by wizard Mukuma

Maoma drums to those who had seen them and heard their poweful sound most likened to roar of a Lion, are no ordinary drums. They are royal drums most played for the following reasons:

1. Entertainment: Before the drums were captured from Mambukushu by Mwanambinyi a Prince who ruled as a Chief in Senanga in the Barotseland’s Southern Kingdom, the Mambukushu used the Maoma as ordinary drums of entrainment. In the first place a daughter to Mwanambinyi who was married by a Mbukushu Chief got some of the drums and took them to his father as a present. When the drums were played their sound impressed the Chief that he planned an attack on the Mambukushu in order to capture more drums. On the other hand the drums were frowned upon because they were brought to the chiefdom by a woman. Therefore, it was wise to capture them so that they could be treated as royal property.
The same drums were also confiscated by the Northern Barotse kingdom and became royal drums of the Litunga.

2. War: During a plan to raid other tribes the Maoma drums were played in order to send a signal across the kingdom that war was looming. The drums were played when Lewanika set off to help the Lunda people fight the Luvale when Chief Shinde as he was commonly known by the Luyana asked his brother King Lewanika to help him fight the Luvale who proved to be a problem to his Chiefdom in now Zambezi East and the Luvale were defeated.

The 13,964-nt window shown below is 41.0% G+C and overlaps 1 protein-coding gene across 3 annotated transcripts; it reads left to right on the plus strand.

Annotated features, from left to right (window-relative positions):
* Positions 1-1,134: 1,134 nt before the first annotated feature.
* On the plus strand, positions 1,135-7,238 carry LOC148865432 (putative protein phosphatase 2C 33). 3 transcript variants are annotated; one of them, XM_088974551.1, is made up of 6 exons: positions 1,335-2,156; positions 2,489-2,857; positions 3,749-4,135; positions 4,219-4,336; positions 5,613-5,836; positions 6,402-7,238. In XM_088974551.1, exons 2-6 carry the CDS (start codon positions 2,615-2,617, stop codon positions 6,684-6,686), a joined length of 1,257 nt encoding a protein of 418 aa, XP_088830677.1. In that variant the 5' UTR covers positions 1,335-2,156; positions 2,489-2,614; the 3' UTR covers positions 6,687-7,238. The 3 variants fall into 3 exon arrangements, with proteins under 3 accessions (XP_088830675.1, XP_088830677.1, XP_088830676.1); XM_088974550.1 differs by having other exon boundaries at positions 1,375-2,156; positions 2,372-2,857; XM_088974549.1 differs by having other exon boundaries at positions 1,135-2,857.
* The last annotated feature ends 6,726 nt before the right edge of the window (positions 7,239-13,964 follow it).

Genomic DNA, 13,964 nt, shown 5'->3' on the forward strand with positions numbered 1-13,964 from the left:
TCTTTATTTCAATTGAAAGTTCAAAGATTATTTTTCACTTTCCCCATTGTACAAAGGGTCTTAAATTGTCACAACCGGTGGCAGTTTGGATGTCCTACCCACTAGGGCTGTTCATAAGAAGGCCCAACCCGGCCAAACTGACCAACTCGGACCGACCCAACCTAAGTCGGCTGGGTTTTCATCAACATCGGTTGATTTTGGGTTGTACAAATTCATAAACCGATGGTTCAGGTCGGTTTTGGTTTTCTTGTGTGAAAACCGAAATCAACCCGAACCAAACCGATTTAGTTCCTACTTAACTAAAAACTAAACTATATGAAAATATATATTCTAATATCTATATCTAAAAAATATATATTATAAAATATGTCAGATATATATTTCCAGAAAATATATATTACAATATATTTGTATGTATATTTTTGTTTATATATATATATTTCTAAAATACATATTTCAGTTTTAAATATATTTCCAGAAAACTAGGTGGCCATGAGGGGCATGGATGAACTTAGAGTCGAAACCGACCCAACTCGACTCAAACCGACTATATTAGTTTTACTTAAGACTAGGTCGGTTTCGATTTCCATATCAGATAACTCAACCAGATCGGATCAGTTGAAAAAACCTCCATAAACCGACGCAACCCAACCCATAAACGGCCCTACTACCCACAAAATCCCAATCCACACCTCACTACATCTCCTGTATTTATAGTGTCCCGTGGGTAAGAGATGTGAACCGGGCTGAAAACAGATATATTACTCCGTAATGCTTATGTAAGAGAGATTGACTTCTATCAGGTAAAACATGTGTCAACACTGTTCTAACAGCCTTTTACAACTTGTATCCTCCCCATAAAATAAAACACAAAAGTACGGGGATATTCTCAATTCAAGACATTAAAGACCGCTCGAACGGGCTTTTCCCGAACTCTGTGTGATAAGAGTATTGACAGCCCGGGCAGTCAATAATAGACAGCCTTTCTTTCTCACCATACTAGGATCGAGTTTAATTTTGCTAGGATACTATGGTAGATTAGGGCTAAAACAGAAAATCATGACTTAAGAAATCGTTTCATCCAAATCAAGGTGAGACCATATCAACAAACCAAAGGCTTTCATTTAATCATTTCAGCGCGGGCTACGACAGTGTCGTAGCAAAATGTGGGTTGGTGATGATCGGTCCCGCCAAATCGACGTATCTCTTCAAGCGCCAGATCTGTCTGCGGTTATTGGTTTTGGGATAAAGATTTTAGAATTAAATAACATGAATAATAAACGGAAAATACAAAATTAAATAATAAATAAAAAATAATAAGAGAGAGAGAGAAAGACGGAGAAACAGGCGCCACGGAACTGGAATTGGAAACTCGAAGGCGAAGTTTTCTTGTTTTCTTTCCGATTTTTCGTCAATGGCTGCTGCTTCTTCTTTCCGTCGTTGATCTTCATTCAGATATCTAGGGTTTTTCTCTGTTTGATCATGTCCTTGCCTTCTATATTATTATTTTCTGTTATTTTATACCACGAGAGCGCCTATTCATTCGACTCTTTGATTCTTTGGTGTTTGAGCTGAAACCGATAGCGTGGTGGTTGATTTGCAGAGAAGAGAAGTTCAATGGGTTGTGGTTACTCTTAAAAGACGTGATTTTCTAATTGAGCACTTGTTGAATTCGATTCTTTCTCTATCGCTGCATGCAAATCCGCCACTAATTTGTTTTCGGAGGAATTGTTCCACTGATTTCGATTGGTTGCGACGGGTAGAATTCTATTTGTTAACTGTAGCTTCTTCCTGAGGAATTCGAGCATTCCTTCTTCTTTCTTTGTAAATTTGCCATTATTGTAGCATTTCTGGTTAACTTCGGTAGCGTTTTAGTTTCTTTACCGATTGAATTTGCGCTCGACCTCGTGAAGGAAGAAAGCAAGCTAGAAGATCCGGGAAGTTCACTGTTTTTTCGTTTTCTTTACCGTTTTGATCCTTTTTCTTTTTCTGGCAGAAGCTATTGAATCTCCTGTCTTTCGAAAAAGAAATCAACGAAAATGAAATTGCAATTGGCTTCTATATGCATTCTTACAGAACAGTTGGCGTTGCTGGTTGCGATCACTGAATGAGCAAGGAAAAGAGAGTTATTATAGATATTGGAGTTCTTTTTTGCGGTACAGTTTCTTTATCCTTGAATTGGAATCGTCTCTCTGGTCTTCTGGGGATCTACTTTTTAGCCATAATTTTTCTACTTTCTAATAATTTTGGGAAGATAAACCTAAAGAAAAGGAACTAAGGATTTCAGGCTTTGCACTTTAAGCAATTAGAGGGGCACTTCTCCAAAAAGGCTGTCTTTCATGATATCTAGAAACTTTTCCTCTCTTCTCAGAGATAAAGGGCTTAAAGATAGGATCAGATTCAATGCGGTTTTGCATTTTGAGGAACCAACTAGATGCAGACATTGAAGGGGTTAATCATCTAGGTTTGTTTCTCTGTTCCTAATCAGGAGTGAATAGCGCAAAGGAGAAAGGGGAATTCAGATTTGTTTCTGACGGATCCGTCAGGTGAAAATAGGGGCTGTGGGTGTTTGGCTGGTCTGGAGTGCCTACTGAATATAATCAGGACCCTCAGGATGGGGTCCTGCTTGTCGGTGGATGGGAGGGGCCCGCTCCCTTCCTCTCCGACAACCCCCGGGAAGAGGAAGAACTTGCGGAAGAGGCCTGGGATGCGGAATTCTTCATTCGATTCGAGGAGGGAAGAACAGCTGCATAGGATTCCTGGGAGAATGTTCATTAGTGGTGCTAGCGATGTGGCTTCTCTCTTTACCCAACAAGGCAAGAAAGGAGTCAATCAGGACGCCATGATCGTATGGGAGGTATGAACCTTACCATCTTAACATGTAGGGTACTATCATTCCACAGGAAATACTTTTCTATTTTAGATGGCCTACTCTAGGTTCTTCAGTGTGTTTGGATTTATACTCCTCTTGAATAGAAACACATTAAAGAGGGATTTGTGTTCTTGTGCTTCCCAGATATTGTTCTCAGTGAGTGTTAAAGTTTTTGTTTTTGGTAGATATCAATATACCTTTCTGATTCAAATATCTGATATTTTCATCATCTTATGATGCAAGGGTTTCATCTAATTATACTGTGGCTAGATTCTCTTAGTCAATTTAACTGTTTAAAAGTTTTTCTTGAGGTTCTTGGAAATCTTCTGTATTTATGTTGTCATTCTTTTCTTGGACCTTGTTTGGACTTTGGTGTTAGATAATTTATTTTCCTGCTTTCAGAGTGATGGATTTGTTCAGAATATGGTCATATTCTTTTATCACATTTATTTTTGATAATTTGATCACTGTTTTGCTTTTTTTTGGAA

The Maoma roared when Lewanika took to the South to fight the Mashukulumbwe or the Tonga. More than 20,000 Cattle and women were captured by Lewanika and the loot found its way to Lealui. Since then traditional Cousinship between the Batonga and the Malozi developed todate.

When to overthrow a sitting Litunga: the drums are never played anyhow unless there is an important event. The Litunga have to decree that the drums be played as in the case of King George’s visit in 1945 when Litunga Imwiko I played the Maoma at Livingstone on the Notila. Also Sir. Mwanawina III ordered the drums to be played for Sir Evelyn Hone the last Governor of Northern Rhodesia now Zambia in 1955 at Limulunga Kuta.